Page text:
One of the biggest challenges that Business Intelligence (BI) analysts face is data debt – the accumulated cost of shortcuts taken with data quality and consistency over the years, which have created long-term problems.

Among these issues are the time and sheer effort it takes to build most BI reports. A report that should, at face value, take a few days to write may actually take weeks or months, because locating and preparing relevant data to support the report can be immensely time consuming.

By Gary Allemann, MD of Master Data Management

Under pressure to meet deadlines, BI developers take their own short cuts, building more data debt. Addressing data debt by acknowledging data management issues, and then taking steps to correct them, will go a long way toward delivering requested BI reports quicker, and with more trust.

Data first, always

Without a change in approach, BI analysts will remain trapped on a hamster wheel of trying to deliver reports for business timeously, without the required support. Data issues need to be addressed systematically, but this is often easier said than done. There is still a disconnect between business and IT, and without taking steps to change this, data will never be the priority it should be.

We expect information to be a business differentiator. Yet, in practice, only 25% of workers feel they use data effectively in their jobs, and only 21% of workers feel confident in their overall data literacy skills. It doesn’t matter how much data your business collects if your staff and decision-makers are not equipped to use it effectively.

At one level, decision makers need to be educated to understand the impact of data debt, and the hidden costs associated with it – for example, the costs incurred in finding and preparing data for analytics. At the same time, we need to invest in data literacy training for operational staff and “data capture” clerks, because if the people responsible for creating and storing the data do not understand the potential inherent problems, then there will never be a change.

BI teams could also consider adopting the DataOps methodology – an agile approach to data that leverages tools to bridge the gap between data scientists, data analysts, engineers and business stakeholders – an important step in activating data to deliver business value.

How do we do things differently?

It is clear that something needs to change. Without business awareness of the issues and hidden costs, nothing will ever change. It is in everyone’s best interest to address the underlying culture that builds data debt. Data that is hard to find, inconsistent and inaccurate not only impacts analytics teams’ ability to effectively deliver insight, but also creates operating inefficiencies that have a broad impact across the business.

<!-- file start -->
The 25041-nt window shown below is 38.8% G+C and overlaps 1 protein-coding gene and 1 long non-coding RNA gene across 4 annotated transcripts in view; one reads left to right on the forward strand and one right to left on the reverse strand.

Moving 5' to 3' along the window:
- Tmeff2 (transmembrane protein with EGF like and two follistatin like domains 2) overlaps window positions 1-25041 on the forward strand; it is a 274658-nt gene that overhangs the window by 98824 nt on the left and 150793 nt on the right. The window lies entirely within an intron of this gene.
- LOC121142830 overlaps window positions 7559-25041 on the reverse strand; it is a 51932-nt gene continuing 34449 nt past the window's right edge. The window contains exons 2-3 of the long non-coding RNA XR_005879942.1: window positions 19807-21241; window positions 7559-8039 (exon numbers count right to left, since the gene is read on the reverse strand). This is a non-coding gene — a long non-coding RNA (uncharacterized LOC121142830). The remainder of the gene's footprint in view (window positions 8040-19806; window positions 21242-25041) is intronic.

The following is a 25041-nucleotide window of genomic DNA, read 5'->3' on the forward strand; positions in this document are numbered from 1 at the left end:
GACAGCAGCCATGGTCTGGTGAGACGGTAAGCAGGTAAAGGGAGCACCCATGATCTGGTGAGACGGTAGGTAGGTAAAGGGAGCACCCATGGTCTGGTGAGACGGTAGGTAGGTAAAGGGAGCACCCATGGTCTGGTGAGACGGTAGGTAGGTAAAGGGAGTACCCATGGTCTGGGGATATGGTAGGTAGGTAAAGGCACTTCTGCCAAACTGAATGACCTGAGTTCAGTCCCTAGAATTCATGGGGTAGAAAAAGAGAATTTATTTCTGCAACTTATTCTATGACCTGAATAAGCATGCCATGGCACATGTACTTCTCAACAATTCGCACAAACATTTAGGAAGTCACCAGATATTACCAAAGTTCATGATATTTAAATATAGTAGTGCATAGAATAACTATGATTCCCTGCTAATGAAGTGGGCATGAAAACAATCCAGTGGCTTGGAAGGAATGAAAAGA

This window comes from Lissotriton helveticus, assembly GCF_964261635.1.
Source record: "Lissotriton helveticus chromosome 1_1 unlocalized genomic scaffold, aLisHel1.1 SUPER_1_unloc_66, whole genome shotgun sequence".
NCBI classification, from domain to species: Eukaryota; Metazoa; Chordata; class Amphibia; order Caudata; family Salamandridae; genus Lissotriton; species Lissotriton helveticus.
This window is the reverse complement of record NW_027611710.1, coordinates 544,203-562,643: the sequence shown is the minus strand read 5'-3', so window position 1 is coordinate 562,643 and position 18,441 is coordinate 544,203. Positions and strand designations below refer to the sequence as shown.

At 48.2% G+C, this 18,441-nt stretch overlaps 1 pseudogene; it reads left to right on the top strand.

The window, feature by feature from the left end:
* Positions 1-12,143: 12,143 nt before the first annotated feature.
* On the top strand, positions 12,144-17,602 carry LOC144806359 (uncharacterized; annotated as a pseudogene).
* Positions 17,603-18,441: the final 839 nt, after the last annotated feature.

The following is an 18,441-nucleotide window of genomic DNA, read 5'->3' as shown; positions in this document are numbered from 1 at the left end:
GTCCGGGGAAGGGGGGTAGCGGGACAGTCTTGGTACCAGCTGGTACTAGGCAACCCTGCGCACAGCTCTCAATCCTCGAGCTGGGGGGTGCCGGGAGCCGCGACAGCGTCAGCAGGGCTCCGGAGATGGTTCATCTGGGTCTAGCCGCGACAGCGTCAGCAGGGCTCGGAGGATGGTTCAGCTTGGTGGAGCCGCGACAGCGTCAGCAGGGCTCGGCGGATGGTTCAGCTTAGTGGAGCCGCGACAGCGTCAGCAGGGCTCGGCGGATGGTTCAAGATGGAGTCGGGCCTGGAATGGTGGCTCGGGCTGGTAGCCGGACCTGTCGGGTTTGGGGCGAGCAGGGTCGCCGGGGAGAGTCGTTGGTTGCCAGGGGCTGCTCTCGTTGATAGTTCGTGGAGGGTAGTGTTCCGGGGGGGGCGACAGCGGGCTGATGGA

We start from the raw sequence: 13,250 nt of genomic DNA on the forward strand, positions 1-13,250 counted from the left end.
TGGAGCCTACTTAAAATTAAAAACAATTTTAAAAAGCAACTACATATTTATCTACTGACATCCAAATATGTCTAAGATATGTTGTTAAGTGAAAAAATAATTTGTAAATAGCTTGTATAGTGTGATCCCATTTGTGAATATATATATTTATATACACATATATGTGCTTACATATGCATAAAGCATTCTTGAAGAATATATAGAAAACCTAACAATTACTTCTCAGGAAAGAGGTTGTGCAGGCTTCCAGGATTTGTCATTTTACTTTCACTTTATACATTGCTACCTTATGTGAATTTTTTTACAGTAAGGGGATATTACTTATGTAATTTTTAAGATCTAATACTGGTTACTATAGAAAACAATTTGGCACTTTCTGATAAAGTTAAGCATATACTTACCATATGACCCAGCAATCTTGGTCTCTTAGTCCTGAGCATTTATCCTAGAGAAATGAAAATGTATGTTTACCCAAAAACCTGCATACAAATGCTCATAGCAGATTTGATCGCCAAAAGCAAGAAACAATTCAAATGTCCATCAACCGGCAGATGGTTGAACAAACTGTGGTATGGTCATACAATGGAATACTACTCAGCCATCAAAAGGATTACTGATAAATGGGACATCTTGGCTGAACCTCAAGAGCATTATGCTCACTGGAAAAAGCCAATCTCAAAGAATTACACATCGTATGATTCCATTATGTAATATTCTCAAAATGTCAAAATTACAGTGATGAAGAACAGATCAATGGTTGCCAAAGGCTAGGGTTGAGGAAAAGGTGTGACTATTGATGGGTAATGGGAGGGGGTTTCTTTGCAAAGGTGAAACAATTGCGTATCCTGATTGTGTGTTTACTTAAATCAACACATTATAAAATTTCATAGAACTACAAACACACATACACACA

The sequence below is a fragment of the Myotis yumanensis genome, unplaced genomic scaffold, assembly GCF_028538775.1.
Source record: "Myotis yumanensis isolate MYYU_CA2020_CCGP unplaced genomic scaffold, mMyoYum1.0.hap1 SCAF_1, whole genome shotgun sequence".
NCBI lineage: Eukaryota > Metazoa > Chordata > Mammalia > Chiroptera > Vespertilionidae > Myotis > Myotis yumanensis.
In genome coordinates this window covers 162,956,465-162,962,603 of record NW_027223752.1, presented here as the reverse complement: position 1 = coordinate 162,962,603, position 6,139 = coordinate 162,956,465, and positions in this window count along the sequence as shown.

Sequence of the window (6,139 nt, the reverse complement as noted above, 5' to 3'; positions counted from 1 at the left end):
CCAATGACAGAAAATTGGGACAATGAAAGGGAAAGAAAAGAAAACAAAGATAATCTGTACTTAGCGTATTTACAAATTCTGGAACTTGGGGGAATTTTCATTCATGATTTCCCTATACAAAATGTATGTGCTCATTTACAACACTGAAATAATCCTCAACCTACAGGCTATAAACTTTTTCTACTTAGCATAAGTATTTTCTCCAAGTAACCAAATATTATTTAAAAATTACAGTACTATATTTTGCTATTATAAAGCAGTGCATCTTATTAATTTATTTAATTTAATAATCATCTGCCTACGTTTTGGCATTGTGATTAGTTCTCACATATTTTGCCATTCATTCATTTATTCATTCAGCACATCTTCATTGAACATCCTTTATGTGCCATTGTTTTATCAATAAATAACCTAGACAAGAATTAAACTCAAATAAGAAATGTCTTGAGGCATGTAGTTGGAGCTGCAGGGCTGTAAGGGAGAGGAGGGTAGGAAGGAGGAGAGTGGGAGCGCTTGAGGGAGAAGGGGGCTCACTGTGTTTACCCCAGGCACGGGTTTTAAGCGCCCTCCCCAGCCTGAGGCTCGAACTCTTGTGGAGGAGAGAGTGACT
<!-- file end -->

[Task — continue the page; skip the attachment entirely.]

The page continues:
The reality is that the vast majority of the effort that goes into creating business reports should be accessible and repeatable, but in most cases, it is not. More than 80% of the data stored in most businesses is known as dark data – data that is not understood at all and therefore inaccessible for analytics. Murky data, which is data that can only be used with considerable input from a subject matter expert, further compounds the problem.

Collaboration is key

Addressing this data challenge is not just about going back and cleaning legacy data, but about ensuring that, going forward, we are not adding to our data debt. Finding ways to collaborate and build capacity going forward, cataloguing past efforts to make things easier in the future, and ensuring that everything is effectively documented, will work to dramatically improve productivity.

Data needs to be easy to find, easy to use and understandable, which means that BI developers need to build context around that data, as they uncover it.

With this context in place, data sets and reports become more accessible to the organisation as a whole, unlocking advanced analytical abilities that allow data stories to be developed. This is the work that adds value and helps businesses develop trust in the data, where it comes from, what it means and that it delivers on what is needed. This is how BI reports can finally become quicker and easier to deliver.